Adirondack Sports – Runners Who Ran the Virtual Boston Marathon

Runners React to Boston Cancellation, June 2020

Runners response:  What is your reaction to the Boston Marathon being called off for the first time since its inception?


Tom O’Grady’s Archive

A Look at the Olympic Marathon
Summer Training – Building a Foundation for Success
Review: Staying the Course: A Runner's Toughest Race
Plan Your Summer Running (previously "Racing Season")
Athlete Profile: Alan Via
Book Review: Neal Bascomb's The Perfect Mile
The COVID-19 Crisis is a Marathon not a Sprint: HMRRC Members – You’ve got this, it’s what you do
An Evaluation of the Decision by World Athletics on Whether or Not to Ban the Nike Vapor Fly Racing Shoe in 2020
Book Review: Doghiker by Alan Via
Directing Winter Series #3
Book Review: Again to Carthage, by John L. Parker, Jr.
The INEOS 1:59 Challenge – Breaking Two Hours in a Marathon
Book Review: Amazing Racers
LT100 2019
Pacing Bill Hoffman at Manitou’s Revenge
On the Precipice of History: Seemingly Impossible Running Records Fall
Boston Marathon 2019 Questions & Answers
Delmar Dash 2019 – Race and Strategy
Bringing Up the Next Generation: A Family Affair
My Path to Coaching
What Makes Me Run: Reflections on 2017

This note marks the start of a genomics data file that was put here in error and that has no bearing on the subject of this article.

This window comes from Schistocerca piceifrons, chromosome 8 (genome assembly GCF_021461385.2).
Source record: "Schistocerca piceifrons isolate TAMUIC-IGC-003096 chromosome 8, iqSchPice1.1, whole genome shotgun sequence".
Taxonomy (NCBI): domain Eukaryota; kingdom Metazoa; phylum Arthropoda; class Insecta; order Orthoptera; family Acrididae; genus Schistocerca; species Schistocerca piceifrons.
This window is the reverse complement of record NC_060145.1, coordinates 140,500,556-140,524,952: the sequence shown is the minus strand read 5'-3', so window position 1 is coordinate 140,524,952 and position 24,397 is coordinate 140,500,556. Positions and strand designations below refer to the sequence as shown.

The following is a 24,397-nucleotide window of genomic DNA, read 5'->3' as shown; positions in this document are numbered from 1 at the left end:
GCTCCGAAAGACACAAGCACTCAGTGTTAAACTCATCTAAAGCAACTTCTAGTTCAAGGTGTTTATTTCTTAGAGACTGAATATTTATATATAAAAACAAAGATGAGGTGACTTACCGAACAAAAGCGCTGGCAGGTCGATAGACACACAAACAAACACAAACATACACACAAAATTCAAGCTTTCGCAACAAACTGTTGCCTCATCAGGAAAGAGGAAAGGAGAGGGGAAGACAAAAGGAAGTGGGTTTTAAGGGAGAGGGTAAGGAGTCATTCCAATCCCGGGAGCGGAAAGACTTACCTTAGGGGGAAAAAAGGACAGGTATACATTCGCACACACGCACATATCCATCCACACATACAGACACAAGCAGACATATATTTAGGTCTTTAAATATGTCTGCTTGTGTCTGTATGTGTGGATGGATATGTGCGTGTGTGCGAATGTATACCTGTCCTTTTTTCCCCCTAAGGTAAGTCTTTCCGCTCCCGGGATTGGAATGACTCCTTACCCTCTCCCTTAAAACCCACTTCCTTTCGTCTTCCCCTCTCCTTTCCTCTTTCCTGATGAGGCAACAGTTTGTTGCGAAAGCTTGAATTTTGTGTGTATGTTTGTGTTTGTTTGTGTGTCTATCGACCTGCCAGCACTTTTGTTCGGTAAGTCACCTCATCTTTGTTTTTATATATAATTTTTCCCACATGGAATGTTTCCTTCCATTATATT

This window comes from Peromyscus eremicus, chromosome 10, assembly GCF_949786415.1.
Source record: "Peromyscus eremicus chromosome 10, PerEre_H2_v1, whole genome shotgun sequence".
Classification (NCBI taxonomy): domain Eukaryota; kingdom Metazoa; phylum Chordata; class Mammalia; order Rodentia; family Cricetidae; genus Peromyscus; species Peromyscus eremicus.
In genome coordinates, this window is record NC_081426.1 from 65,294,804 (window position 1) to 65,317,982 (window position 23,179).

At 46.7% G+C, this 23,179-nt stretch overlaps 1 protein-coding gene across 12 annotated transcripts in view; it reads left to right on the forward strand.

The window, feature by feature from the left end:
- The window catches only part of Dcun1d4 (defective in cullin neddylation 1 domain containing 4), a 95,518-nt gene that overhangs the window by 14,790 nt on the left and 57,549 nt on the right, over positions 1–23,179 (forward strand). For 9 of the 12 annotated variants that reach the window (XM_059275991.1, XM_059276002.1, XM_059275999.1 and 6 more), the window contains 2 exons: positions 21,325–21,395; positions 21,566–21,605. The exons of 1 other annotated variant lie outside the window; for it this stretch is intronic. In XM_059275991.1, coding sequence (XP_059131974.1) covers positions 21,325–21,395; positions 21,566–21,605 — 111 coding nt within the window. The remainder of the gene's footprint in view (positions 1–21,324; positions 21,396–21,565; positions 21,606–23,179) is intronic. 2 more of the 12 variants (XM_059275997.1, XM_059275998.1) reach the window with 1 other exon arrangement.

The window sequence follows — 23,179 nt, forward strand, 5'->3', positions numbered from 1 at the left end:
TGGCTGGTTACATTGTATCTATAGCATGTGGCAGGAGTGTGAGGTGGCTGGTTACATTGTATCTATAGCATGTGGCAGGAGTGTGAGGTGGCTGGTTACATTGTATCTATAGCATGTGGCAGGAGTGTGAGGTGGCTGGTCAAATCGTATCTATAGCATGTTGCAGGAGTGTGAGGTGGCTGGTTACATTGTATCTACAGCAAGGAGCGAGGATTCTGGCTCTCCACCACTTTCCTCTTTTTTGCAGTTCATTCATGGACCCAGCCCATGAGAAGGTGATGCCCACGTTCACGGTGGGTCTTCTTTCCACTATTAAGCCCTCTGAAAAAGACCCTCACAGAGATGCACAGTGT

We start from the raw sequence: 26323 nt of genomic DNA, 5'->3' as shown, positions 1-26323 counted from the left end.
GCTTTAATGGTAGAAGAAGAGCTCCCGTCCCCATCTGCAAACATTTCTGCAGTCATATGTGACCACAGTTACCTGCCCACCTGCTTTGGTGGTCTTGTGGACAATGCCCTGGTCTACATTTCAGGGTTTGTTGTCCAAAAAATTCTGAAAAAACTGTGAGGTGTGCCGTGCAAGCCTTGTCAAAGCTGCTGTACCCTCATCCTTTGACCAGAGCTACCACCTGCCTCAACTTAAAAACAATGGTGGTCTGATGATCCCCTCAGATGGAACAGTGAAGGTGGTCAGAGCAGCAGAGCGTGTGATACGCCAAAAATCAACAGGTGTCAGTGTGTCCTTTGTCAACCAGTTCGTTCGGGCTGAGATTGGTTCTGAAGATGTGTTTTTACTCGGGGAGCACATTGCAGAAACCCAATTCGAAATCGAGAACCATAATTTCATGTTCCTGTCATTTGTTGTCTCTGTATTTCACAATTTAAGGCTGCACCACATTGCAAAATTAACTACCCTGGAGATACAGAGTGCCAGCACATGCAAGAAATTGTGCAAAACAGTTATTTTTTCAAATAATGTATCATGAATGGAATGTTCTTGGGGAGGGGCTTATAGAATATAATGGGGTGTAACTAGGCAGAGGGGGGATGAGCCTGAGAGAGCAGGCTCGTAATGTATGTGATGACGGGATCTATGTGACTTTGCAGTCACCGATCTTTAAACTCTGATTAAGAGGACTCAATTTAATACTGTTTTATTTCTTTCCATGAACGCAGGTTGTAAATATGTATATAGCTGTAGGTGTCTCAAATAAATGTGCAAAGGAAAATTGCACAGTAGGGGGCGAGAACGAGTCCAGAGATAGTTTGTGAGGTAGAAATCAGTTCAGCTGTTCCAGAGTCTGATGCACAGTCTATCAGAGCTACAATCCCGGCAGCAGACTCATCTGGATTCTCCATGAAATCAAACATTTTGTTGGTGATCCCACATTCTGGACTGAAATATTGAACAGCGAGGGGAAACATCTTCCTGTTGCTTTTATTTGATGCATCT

Stockade-athon Memories
An Evaluation of the Decision by World Athletics on Whether or Not to Ban the Nike Vapor Fly Racing Shoe in 2020
Book Review: Doghiker by Alan Via
Directing Winter Series #3
Book Review: Again to Carthage, by John L. Parker, Jr.
The INEOS 1:59 Challenge – Breaking Two Hours in a Marathon
Book Review: Amazing Racers
LT100 2019
Pacing Bill Hoffman at Manitou’s Revenge
On the Precipice of History: Seemingly Impossible Running Records Fall
Boston Marathon 2019 Questions & Answers
Delmar Dash 2019 – Race and Strategy
Bringing Up the Next Generation: A Family Affair
My Path to Coaching
What Makes Me Run: Reflections on 2017
Stockade-athon Memories
 

                   Tom with his family on a hike

Thomas J. O'Grady, Ph.D., M.P.H. - Tom is a public health professional and researcher who is also a NASM certified personal trainer and a USATF Level 1 and VdotO2 certified run coach. For more information on training or coaching contact OGrady.Strategies@GMail.com or visit www.ogradystrategies.com.